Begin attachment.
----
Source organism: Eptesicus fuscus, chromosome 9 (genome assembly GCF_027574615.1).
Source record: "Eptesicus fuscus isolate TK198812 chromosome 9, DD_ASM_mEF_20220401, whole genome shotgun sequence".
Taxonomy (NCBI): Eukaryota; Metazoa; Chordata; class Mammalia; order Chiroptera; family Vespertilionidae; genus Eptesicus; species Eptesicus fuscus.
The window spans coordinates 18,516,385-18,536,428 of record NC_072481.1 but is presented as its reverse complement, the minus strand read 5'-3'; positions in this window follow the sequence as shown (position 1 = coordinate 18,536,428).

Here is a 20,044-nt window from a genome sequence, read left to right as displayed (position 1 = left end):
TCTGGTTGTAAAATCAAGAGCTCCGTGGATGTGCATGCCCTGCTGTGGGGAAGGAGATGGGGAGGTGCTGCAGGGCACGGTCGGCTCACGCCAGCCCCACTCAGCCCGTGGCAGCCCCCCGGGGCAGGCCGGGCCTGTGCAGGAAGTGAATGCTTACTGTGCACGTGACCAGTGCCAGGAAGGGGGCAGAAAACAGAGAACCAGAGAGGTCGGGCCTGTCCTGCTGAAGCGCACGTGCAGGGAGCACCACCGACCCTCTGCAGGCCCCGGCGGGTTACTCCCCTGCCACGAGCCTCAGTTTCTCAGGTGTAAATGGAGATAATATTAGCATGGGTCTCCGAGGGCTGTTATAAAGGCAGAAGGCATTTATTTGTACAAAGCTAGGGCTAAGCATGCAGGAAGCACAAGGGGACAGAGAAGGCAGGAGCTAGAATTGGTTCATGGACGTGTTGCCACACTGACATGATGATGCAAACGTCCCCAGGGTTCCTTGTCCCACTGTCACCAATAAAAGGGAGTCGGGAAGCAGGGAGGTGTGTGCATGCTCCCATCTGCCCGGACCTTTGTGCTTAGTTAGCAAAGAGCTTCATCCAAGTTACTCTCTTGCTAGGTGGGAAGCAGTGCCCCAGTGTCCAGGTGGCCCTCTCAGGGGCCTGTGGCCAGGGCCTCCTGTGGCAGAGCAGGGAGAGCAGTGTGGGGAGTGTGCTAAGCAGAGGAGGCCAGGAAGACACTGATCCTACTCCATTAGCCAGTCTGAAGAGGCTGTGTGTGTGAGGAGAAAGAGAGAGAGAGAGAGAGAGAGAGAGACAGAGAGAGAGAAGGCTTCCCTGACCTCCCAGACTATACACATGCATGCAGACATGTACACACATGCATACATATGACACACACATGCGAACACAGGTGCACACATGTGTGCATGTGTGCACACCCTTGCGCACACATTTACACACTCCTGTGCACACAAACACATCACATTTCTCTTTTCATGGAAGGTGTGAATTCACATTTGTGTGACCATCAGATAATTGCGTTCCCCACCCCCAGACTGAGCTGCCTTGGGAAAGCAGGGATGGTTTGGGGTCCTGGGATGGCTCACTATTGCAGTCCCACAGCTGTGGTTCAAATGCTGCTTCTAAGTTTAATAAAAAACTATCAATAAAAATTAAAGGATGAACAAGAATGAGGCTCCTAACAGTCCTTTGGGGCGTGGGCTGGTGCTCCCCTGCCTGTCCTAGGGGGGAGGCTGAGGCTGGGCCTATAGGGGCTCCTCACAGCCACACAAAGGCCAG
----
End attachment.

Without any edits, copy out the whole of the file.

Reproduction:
Source organism: Eptesicus fuscus, chromosome 9 (genome assembly GCF_027574615.1).
Source record: "Eptesicus fuscus isolate TK198812 chromosome 9, DD_ASM_mEF_20220401, whole genome shotgun sequence".
Taxonomy (NCBI): Eukaryota; Metazoa; Chordata; class Mammalia; order Chiroptera; family Vespertilionidae; genus Eptesicus; species Eptesicus fuscus.
The window spans coordinates 18,516,385-18,536,428 of record NC_072481.1 but is presented as its reverse complement, the minus strand read 5'-3'; positions in this window follow the sequence as shown (position 1 = coordinate 18,536,428).

Here is a 20,044-nt window from a genome sequence, read left to right as displayed (position 1 = left end):
TCTGGTTGTAAAATCAAGAGCTCCGTGGATGTGCATGCCCTGCTGTGGGGAAGGAGATGGGGAGGTGCTGCAGGGCACGGTCGGCTCACGCCAGCCCCACTCAGCCCGTGGCAGCCCCCCGGGGCAGGCCGGGCCTGTGCAGGAAGTGAATGCTTACTGTGCACGTGACCAGTGCCAGGAAGGGGGCAGAAAACAGAGAACCAGAGAGGTCGGGCCTGTCCTGCTGAAGCGCACGTGCAGGGAGCACCACCGACCCTCTGCAGGCCCCGGCGGGTTACTCCCCTGCCACGAGCCTCAGTTTCTCAGGTGTAAATGGAGATAATATTAGCATGGGTCTCCGAGGGCTGTTATAAAGGCAGAAGGCATTTATTTGTACAAAGCTAGGGCTAAGCATGCAGGAAGCACAAGGGGACAGAGAAGGCAGGAGCTAGAATTGGTTCATGGACGTGTTGCCACACTGACATGATGATGCAAACGTCCCCAGGGTTCCTTGTCCCACTGTCACCAATAAAAGGGAGTCGGGAAGCAGGGAGGTGTGTGCATGCTCCCATCTGCCCGGACCTTTGTGCTTAGTTAGCAAAGAGCTTCATCCAAGTTACTCTCTTGCTAGGTGGGAAGCAGTGCCCCAGTGTCCAGGTGGCCCTCTCAGGGGCCTGTGGCCAGGGCCTCCTGTGGCAGAGCAGGGAGAGCAGTGTGGGGAGTGTGCTAAGCAGAGGAGGCCAGGAAGACACTGATCCTACTCCATTAGCCAGTCTGAAGAGGCTGTGTGTGTGAGGAGAAAGAGAGAGAGAGAGAGAGAGAGAGAGACAGAGAGAGAGAAGGCTTCCCTGACCTCCCAGACTATACACATGCATGCAGACATGTACACACATGCATACATATGACACACACATGCGAACACAGGTGCACACATGTGTGCATGTGTGCACACCCTTGCGCACACATTTACACACTCCTGTGCACACAAACACATCACATTTCTCTTTTCATGGAAGGTGTGAATTCACATTTGTGTGACCATCAGATAATTGCGTTCCCCACCCCCAGACTGAGCTGCCTTGGGAAAGCAGGGATGGTTTGGGGTCCTGGGATGGCTCACTATTGCAGTCCCACAGCTGTGGTTCAAATGCTGCTTCTAAGTTTAATAAAAAACTATCAATAAAAATTAAAGGATGAACAAGAATGAGGCTCCTAACAGTCCTTTGGGGCGTGGGCTGGTGCTCCCCTGCCTGTCCTAGGGGGGAGGCTGAGGCTGGGCCTATAGGGGCTCCTCACAGCCACACAAAGGCCAG